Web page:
LEXINGTON, S.C. — Defense testimony continues Friday in the trial of Timothy Jones, Jr. Testimony.
The Lexington father is accused of killing his five children in August of 2014 before dumping their bodies in Alabama. He was eventually arrested in Mississippi.
On Thursday, defense lawyers for Jones tried to prove their client has schizophrenia. Dr. Bhushan Agharkar, a forensic psychiatrist, said he believes Jones suffers from a form of the disease, and that if he used drugs, that would make the condition worse.
Defense testimony got underway Wednesday after the prosecution rested its case Wednesday morning
In nearly seven days of prosecution testimony, the state called more than 30 witnesses in their case, including the mother of the victim's and Jones' ex-wife, Amber Kyzer. Jurors also heard from two law enforcement officers who claimed they heard confessions from Jones.
Most of the Tuesday morning was used to tape witness testimony that may be used later in the trial. After hearing from correctional officers Tuesday afternoon, a digital forensic examiner testified about what investigators found on Jones' phone, including text messages, searches and phone logs.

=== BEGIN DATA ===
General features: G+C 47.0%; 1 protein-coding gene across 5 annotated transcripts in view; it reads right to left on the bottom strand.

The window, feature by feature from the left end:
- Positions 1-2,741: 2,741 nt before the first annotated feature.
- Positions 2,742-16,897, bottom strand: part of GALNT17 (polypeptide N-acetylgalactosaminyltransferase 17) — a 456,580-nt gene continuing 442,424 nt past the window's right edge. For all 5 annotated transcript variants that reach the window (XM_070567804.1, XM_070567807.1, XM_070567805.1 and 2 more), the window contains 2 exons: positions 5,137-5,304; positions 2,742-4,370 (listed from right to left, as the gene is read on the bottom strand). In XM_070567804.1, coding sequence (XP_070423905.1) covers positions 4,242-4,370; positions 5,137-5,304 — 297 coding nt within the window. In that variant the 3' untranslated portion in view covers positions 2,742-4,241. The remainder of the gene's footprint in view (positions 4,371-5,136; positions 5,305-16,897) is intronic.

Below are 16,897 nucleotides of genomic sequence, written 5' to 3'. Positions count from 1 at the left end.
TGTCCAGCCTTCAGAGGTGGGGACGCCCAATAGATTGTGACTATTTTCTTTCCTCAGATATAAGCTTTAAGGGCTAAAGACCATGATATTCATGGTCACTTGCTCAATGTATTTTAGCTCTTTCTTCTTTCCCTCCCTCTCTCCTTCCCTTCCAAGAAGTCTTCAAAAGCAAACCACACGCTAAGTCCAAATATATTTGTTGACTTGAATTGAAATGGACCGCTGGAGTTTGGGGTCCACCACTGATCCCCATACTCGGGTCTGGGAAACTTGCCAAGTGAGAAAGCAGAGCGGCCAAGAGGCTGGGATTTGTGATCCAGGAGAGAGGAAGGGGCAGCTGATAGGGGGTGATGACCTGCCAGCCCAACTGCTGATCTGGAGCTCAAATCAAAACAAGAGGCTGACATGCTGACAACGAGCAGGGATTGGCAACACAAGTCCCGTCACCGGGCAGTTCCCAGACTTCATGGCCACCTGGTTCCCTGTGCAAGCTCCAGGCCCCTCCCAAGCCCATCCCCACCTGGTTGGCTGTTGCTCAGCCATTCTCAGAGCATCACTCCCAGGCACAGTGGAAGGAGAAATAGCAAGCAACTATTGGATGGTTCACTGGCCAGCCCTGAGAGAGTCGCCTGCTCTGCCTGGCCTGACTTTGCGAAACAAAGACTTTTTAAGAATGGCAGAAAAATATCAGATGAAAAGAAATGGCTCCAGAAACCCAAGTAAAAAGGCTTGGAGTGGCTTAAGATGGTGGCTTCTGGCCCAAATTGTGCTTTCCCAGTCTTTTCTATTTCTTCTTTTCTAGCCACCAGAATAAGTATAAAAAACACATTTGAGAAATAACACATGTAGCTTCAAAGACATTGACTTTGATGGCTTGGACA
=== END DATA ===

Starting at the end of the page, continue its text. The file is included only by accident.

On Monday, the mother of the five children allegedly killed by their father took the stand, breaking down in tears multiple times as she recalled her children and conversations she had with their confessed killer.
During Friday's testimony, jurors heard the words of Jones himself, when prosecutors played the alleged confession tape made two days after his arrest. In it, Jones described killing each child one by one. He said one child told him he loved him before he died. Another asked if he could go with his father to wherever he was going.
Jones broke down in tears multiple times as the recording was played. At the end of the recording, an investigator asks him if there's anything he'd like to say, and he said 'God I'm sorry.'
Prosecutors are pursuing the death penalty for Jones, who has pleaded not guilty by reason of insanity in the case.
An 18-person jury, made up of 10 women and 8 men will decide Timothy Ray Jones Jr.'s guilt or innocence in the murder of his five children: Elaine, 1; Gabriel Jones, 2; Nahtahn Jones, 6; Elias Jones, 7; and Mera Gracie Jones, 8.